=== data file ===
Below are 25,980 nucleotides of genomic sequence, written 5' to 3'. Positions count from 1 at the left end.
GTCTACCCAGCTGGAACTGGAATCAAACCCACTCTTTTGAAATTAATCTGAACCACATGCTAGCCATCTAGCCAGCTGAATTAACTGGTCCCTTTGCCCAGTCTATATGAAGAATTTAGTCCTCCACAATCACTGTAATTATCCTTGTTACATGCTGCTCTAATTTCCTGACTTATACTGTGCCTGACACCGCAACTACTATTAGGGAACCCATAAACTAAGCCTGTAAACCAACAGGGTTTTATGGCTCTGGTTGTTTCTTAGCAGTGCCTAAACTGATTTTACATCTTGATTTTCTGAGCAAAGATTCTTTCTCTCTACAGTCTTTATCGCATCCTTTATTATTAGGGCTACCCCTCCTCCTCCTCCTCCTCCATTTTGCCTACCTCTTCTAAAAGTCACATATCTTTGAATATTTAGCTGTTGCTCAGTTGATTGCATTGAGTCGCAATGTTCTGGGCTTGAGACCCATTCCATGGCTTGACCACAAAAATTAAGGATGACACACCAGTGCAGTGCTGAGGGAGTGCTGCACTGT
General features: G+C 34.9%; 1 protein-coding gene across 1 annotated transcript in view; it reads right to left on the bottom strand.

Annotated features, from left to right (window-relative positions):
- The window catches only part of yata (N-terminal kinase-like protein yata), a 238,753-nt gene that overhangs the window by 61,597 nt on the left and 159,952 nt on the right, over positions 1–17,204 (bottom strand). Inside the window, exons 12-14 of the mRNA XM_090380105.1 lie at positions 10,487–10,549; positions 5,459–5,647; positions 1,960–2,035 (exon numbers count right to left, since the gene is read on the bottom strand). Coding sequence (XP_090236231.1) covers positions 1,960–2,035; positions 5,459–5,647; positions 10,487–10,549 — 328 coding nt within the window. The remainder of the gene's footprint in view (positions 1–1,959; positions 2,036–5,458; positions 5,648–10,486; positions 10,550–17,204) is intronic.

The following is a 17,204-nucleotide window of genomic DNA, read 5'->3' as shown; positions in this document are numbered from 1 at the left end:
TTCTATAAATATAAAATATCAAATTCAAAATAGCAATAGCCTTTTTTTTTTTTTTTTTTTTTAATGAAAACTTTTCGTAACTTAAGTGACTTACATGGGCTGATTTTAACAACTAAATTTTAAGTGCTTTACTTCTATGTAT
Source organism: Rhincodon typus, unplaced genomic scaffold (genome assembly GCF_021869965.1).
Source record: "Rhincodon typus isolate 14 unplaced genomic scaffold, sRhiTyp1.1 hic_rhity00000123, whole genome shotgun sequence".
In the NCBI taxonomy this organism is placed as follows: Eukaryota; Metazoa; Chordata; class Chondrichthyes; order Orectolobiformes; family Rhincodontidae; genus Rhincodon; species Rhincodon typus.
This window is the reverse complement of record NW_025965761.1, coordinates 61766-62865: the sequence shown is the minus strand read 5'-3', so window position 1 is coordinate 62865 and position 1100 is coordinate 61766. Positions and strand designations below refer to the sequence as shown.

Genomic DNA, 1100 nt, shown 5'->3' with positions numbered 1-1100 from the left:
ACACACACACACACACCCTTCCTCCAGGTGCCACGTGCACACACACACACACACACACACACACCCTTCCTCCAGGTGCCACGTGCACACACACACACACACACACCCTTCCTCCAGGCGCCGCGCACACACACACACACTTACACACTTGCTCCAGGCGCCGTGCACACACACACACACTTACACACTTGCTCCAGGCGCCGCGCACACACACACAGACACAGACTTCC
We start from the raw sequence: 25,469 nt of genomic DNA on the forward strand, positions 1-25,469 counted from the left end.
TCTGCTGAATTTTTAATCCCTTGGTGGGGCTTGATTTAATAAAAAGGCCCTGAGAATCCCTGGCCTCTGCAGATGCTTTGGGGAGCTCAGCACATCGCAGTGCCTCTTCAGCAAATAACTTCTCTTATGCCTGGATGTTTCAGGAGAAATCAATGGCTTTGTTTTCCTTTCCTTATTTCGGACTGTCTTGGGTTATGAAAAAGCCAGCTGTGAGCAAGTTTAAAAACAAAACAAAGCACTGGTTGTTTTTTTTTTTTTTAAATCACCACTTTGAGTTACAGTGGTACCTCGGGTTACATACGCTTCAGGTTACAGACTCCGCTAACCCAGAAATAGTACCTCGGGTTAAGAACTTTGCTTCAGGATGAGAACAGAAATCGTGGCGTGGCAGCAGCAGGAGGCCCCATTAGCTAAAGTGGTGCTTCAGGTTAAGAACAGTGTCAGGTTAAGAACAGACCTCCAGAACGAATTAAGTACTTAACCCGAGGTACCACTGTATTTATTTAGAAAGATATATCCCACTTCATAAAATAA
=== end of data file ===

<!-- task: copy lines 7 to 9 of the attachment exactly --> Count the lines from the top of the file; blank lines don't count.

TTCTATAAATATAAAATATCAAATTCAAAATAGCAATAGCCTTTTTTTTTTTTTTTTTTTTTAATGAAAACTTTTCGTAACTTAAGTGACTTACATGGGCTGATTTTAACAACTAAATTTTAAGTGCTTTACTTCTATGTAT
Source organism: Rhincodon typus, unplaced genomic scaffold (genome assembly GCF_021869965.1).
Source record: "Rhincodon typus isolate 14 unplaced genomic scaffold, sRhiTyp1.1 hic_rhity00000123, whole genome shotgun sequence".